Differences in response of winter cereal varieties to applied nitrogen in the field I. Some factors affecting the variability of responses between sites and seasons
Impact factor: 4.308 (Year: 2003)
MetadataShow full item record
Timeless limited access
W. K. Anderson. (25/6/2003). Differences in response of winter cereal varieties to applied nitrogen in the field I. Some factors affecting the variability of responses between sites and seasons. Field Crops Research, 11, pp. 353-367.
The grain yield response of a range of winter cereal varieties to applied nitrogen was studied in five experiments under a range of field conditions in northern Syria. Significant yield differences (P > 95%) were found between varieties in their yields at zero applied nitrogen and in their yields at higher levels of nitrogen. Differences were also found in yield responsiveness to applied nitrogen (grain yield per unit of nitrogen applied) and in the nitrogen rates required to reach maximum grain yield. However, meaningful differences in the latter parameter were difficult to measure unless about eight rates of nitrogen were used. Factors observed to modify differences in varietal response to nitrogen were, soil phosphate supply, initial soil mineral nitrogen, and possibly seasonal factors such as water supply and temperature. As a consequence of some of these factors the responses of only about half the varieties tested in two experiments could be considered repeatable leading to the conclusion that relatively uniform conditions are required for experiments of this type. However, reproducibility of nitrogen characteristics under a range of field conditions is considered desirable in potential parental genotypes and testing over a number of seasons is suggested. Experimental conditions suitable for detecting differences in the field are also suggested.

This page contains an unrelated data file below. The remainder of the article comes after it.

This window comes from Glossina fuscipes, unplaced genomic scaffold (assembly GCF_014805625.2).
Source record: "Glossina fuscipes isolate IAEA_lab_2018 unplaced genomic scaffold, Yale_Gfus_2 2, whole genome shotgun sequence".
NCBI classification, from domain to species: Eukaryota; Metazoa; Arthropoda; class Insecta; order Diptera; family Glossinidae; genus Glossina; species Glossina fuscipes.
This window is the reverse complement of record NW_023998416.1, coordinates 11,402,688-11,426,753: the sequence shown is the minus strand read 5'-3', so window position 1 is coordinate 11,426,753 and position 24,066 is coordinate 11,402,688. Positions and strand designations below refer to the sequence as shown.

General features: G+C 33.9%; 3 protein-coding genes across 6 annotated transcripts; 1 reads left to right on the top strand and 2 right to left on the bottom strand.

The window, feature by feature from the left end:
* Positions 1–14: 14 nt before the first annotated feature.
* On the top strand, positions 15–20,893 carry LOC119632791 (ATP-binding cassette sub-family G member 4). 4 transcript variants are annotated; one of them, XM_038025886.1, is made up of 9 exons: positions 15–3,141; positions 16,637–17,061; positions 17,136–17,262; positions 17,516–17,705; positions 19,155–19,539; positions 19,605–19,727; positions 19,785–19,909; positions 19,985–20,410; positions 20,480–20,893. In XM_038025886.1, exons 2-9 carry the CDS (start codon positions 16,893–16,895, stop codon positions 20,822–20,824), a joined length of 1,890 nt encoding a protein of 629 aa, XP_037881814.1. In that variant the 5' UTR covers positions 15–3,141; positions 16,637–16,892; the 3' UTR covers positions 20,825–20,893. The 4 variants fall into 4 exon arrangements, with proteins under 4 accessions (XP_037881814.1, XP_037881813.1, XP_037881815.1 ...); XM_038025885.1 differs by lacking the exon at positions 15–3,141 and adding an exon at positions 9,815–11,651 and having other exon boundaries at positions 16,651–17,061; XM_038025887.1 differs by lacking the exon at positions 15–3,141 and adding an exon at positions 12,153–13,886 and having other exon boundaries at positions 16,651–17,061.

- Agricultural Research Knowledge